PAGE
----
Many countries are already bankrupt or on the verge of bankruptcy. Some 95 countries are rated below BBB the lowest investment grade and are effectively considered junk bonds. Some are rated as CCC or lower as they are either highly speculative or in default with little hope of recovery i.e., Pakistan. Ukraine, Argentina, Russia (however, Russia in that category is artificial as the U.S. put them there). Some such as Puerto Rico are in default and no hope of recovery. In the U.S. many banks are teetering and have been downgraded. Could we have more bank collapses as we did earlier with SVB Bank, Signature Bank and First Republic Bank? Yes. Commercial real estate loans pose a large unknown threat.  European banks are also teetering. Japanese and Chinese banks are in many cases what we would call zombie banks. Alive but only surviving because the government won’t let them fail.

The pandemic, war, supply disruptions, trade wars and sanctions, extreme weather events are putting huge pressure on inflation as commodities become scarcer, food growing regions are disrupted and some are becoming uninhabitable due to extreme heat and drought. Extreme weather along with war are driving mass migrations. In the past climate change caused civilizations to collapse. Examples are numerous but ones we can think of off the top are the collapse of Mayan civilization of Mesoamerica, the Puebloan civilization of Chaco Canyon, New Mexico, the Viking civilization of Greenland and Iceland, and, the Angkor Civilization of Cambodia. There were others. But then the world didn’t have eight billion people in previous periods of extreme climatic change. Global war is threatening because of the ongoing conflict between Ukraine and Russia, a proxy war of East vs. West, along with growing tensions between the U.S. and China. Fear is growing of a false flag with nuclear weapons. Some are even proposing that the U.S. gets involved directly in the war. They already are indirectly by supplying weapons and more to Ukraine.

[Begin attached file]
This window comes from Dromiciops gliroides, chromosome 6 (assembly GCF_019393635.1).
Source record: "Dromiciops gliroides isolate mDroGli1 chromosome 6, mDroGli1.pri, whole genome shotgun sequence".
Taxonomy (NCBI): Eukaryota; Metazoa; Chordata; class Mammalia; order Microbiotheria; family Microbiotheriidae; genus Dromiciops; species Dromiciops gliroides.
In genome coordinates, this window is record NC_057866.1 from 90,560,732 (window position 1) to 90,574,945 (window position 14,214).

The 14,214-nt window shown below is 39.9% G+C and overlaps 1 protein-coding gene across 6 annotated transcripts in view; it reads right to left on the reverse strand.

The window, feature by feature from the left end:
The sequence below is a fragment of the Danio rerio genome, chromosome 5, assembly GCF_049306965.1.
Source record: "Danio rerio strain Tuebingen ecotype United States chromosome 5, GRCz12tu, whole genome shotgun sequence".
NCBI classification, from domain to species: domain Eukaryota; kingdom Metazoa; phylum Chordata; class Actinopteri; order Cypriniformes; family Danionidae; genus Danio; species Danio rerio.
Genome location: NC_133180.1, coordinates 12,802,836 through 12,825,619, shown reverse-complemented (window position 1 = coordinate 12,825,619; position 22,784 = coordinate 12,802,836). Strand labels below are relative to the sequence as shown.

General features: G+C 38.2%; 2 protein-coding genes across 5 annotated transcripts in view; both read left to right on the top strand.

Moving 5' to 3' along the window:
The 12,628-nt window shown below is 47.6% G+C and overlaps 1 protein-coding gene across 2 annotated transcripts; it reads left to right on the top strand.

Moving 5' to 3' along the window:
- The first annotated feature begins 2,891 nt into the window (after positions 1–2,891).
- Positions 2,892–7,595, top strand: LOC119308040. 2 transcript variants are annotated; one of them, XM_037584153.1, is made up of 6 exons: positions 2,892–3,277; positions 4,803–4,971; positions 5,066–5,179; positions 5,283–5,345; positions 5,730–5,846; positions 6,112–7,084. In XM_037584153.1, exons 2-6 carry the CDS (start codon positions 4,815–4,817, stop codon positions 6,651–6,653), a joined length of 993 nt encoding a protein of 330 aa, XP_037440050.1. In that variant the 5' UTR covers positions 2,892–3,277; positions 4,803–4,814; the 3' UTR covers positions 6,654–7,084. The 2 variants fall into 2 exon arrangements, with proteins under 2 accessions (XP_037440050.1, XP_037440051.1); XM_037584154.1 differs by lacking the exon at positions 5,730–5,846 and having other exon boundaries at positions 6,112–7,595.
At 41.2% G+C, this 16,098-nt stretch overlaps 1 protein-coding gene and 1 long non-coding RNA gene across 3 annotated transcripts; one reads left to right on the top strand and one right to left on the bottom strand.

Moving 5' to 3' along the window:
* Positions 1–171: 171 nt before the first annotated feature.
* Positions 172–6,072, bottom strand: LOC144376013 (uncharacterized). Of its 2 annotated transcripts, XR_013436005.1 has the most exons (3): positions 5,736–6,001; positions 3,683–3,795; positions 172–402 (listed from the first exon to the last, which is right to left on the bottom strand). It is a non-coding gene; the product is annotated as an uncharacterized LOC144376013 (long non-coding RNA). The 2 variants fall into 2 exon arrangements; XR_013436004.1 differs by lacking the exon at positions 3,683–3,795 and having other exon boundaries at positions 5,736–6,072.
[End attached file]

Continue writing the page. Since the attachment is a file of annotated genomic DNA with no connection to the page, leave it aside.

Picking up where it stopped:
An interesting chart we have shown in the past shows how markets go through phases. First is the theoretical chart of how markets go through phases. Then we provide a weekly chart of the S&P 500 and apply the theory to the market dating from the low of the Great Recession in March 2009. We are now in the final phase when something happens that could cause markets to collapse. What we don’t know is the what, the black swan type of event that sparks a collapse. What we do know is that the pressure is building. Will it be a stock market crash ala October 1929? Or a debt crisis like the sub-prime mortgage crisis of 2007. Recall that Bear Stearns collapsed but it was absorbed by another firm. Merrill Lynch was absorbed but Lehman Brothers was allowed to collapse sparking a stock market crash that saw the S&P 500 collapse in all some 57%.

What now? SVB Bank, Signature Bank and First Republic bank collapsed. Markets fell but they didn’t collapse. The first wave down sparked a drop of 27.5% for the S&P 500. The rebound rally has been impressive but thus far has fallen short of the January 2022 all-time high. But what happens when the third wave down comes? Previous third waves down were not pretty. We note 1930-1932 down 83%, 1973-1974 down 48.2%, 2007-2009 down 56.8%. All for the S&P 500. But other smaller ones occurred as well. 2002 comes to mind when the market fell 33.8%.

Complacency is rising again that we’ll only have a soft landing. Nothing has really collapsed and the extreme weather/nature events happen to someone else. Unknown, however, as to what damage Hurricane Lee could cause. We are on that “return to normal” phase noted in Rodrigue’s chart. The third wave down is coming but from what we can see we are not prepared.